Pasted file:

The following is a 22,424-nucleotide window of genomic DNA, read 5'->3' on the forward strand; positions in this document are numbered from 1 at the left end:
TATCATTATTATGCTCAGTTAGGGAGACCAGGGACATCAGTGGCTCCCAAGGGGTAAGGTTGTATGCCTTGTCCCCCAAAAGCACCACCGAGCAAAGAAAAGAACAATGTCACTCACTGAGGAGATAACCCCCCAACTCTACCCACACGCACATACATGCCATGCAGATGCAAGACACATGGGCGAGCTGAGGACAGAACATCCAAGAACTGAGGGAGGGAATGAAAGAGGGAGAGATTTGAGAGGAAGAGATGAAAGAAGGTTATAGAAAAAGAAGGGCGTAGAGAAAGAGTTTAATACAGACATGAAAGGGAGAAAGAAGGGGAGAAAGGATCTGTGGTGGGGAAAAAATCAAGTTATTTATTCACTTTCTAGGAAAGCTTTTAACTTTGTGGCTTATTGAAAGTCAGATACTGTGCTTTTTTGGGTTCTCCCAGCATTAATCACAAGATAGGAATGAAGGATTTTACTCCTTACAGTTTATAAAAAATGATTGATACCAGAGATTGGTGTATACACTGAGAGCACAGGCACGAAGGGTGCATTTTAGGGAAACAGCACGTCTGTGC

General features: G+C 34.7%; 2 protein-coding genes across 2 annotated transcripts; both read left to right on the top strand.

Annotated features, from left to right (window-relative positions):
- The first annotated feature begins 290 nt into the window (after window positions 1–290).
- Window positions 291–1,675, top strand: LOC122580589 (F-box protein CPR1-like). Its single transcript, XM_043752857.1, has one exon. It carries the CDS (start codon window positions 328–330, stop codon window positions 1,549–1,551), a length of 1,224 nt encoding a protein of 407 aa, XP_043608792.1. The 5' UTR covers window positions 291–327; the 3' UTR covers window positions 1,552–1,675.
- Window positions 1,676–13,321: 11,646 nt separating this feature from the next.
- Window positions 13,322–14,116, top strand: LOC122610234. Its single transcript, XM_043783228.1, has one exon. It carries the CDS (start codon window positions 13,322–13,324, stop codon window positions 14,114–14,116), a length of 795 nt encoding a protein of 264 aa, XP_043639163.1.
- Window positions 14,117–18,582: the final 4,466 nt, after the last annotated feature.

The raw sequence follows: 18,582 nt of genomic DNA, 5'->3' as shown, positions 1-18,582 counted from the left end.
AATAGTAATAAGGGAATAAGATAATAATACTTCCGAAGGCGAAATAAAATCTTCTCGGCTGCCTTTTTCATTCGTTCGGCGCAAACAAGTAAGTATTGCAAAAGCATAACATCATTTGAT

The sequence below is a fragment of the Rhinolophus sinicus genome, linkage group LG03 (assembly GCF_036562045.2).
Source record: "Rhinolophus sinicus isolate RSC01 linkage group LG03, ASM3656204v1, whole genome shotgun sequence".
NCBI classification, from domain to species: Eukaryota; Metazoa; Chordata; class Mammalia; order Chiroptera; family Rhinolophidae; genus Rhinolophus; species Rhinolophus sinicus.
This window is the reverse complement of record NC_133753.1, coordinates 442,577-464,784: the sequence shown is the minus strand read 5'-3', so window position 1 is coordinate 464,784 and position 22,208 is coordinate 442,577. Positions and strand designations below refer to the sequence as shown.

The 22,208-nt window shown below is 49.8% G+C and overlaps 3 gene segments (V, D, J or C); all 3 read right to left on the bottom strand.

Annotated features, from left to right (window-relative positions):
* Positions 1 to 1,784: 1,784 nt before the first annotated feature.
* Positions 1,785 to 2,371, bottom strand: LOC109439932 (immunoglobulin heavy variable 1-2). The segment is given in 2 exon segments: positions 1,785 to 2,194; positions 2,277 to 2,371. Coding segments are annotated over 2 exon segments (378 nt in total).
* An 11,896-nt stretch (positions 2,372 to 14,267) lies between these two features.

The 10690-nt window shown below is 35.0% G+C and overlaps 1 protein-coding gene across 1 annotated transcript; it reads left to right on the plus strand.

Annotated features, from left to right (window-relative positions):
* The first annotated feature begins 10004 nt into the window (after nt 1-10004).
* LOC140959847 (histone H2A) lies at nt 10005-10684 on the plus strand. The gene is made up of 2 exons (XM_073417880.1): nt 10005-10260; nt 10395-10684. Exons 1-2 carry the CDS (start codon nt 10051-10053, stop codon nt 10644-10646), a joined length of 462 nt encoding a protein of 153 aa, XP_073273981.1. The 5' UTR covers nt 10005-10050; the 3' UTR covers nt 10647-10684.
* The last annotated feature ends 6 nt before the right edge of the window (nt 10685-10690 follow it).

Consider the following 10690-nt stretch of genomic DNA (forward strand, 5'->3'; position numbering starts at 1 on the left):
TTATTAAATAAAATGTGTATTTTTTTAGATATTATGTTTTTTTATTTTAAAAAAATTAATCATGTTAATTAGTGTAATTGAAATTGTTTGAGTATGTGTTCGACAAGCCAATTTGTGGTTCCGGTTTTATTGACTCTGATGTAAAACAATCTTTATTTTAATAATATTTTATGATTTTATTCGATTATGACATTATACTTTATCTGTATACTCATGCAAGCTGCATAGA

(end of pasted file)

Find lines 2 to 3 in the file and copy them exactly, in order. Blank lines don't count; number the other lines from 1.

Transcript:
TATCATTATTATGCTCAGTTAGGGAGACCAGGGACATCAGTGGCTCCCAAGGGGTAAGGTTGTATGCCTTGTCCCCCAAAAGCACCACCGAGCAAAGAAAAGAACAATGTCACTCACTGAGGAGATAACCCCCCAACTCTACCCACACGCACATACATGCCATGCAGATGCAAGACACATGGGCGAGCTGAGGACAGAACATCCAAGAACTGAGGGAGGGAATGAAAGAGGGAGAGATTTGAGAGGAAGAGATGAAAGAAGGTTATAGAAAAAGAAGGGCGTAGAGAAAGAGTTTAATACAGACATGAAAGGGAGAAAGAAGGGGAGAAAGGATCTGTGGTGGGGAAAAAATCAAGTTATTTATTCACTTTCTAGGAAAGCTTTTAACTTTGTGGCTTATTGAAAGTCAGATACTGTGCTTTTTTGGGTTCTCCCAGCATTAATCACAAGATAGGAATGAAGGATTTTACTCCTTACAGTTTATAAAAAATGATTGATACCAGAGATTGGTGTATACACTGAGAGCACAGGCACGAAGGGTGCATTTTAGGGAAACAGCACGTCTGTGC

General features: G+C 34.7%; 2 protein-coding genes across 2 annotated transcripts; both read left to right on the top strand.